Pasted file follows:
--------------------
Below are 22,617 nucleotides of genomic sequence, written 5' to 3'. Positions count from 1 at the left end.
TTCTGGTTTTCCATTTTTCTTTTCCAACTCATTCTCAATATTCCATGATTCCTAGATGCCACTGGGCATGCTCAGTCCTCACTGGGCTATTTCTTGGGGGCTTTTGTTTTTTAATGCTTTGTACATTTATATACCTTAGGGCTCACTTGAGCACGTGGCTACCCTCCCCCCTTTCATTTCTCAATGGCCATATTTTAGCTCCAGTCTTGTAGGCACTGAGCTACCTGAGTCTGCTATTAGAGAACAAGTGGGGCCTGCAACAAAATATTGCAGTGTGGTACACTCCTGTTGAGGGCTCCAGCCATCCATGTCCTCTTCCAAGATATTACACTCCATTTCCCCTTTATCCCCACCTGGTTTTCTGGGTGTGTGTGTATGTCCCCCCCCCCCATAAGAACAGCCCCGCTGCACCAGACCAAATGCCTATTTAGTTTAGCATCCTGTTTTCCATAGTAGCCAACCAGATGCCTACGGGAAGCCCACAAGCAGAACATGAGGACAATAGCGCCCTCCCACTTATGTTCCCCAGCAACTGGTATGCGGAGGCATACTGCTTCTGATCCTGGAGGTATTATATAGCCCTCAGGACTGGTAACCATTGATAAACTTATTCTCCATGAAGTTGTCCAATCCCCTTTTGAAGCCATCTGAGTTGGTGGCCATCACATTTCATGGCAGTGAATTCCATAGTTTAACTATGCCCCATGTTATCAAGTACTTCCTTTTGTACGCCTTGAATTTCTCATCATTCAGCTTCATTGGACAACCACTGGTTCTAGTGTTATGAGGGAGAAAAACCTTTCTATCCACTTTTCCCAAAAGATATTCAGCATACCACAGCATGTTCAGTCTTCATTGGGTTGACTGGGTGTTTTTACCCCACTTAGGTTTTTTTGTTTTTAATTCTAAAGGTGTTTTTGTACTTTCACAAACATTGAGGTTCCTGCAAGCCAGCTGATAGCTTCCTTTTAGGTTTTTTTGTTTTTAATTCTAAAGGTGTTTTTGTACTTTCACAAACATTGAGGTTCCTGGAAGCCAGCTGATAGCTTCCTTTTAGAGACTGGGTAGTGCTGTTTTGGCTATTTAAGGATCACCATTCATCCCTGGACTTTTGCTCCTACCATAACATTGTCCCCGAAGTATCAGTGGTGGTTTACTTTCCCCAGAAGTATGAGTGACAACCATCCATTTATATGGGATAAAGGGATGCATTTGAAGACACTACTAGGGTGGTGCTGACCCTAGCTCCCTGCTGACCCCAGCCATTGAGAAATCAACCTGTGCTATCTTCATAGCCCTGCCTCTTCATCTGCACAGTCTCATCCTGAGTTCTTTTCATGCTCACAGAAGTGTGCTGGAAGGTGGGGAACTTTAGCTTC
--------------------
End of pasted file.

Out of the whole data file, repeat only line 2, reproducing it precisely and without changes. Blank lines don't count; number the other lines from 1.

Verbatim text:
TTCTGGTTTTCCATTTTTCTTTTCCAACTCATTCTCAATATTCCATGATTCCTAGATGCCACTGGGCATGCTCAGTCCTCACTGGGCTATTTCTTGGGGGCTTTTGTTTTTTAATGCTTTGTACATTTATATACCTTAGGGCTCACTTGAGCACGTGGCTACCCTCCCCCCTTTCATTTCTCAATGGCCATATTTTAGCTCCAGTCTTGTAGGCACTGAGCTACCTGAGTCTGCTATTAGAGAACAAGTGGGGCCTGCAACAAAATATTGCAGTGTGGTACACTCCTGTTGAGGGCTCCAGCCATCCATGTCCTCTTCCAAGATATTACACTCCATTTCCCCTTTATCCCCACCTGGTTTTCTGGGTGTGTGTGTATGTCCCCCCCCCCCATAAGAACAGCCCCGCTGCACCAGACCAAATGCCTATTTAGTTTAGCATCCTGTTTTCCATAGTAGCCAACCAGATGCCTACGGGAAGCCCACAAGCAGAACATGAGGACAATAGCGCCCTCCCACTTATGTTCCCCAGCAACTGGTATGCGGAGGCATACTGCTTCTGATCCTGGAGGTATTATATAGCCCTCAGGACTGGTAACCATTGATAAACTTATTCTCCATGAAGTTGTCCAATCCCCTTTTGAAGCCATCTGAGTTGGTGGCCATCACATTTCATGGCAGTGAATTCCATAGTTTAACTATGCCCCATGTTATCAAGTACTTCCTTTTGTACGCCTTGAATTTCTCATCATTCAGCTTCATTGGACAACCACTGGTTCTAGTGTTATGAGGGAGAAAAACCTTTCTATCCACTTTTCCCAAAAGATATTCAGCATACCACAGCATGTTCAGTCTTCATTGGGTTGACTGGGTGTTTTTACCCCACTTAGGTTTTTTTGTTTTTAATTCTAAAGGTGTTTTTGTACTTTCACAAACATTGAGGTTCCTGCAAGCCAGCTGATAGCTTCCTTTTAGGTTTTTTTGTTTTTAATTCTAAAGGTGTTTTTGTACTTTCACAAACATTGAGGTTCCTGGAAGCCAGCTGATAGCTTCCTTTTAGAGACTGGGTAGTGCTGTTTTGGCTATTTAAGGATCACCATTCATCCCTGGACTTTTGCTCCTACCATAACATTGTCCCCGAAGTATCAGTGGTGGTTTACTTTCCCCAGAAGTATGAGTGACAACCATCCATTTATATGGGATAAAGGGATGCATTTGAAGACACTACTAGGGTGGTGCTGACCCTAGCTCCCTGCTGACCCCAGCCATTGAGAAATCAACCTGTGCTATCTTCATAGCCCTGCCTCTTCATCTGCACAGTCTCATCCTGAGTTCTTTTCATGCTCACAGAAGTGTGCTGGAAGGTGGGGAACTTTAGCTTC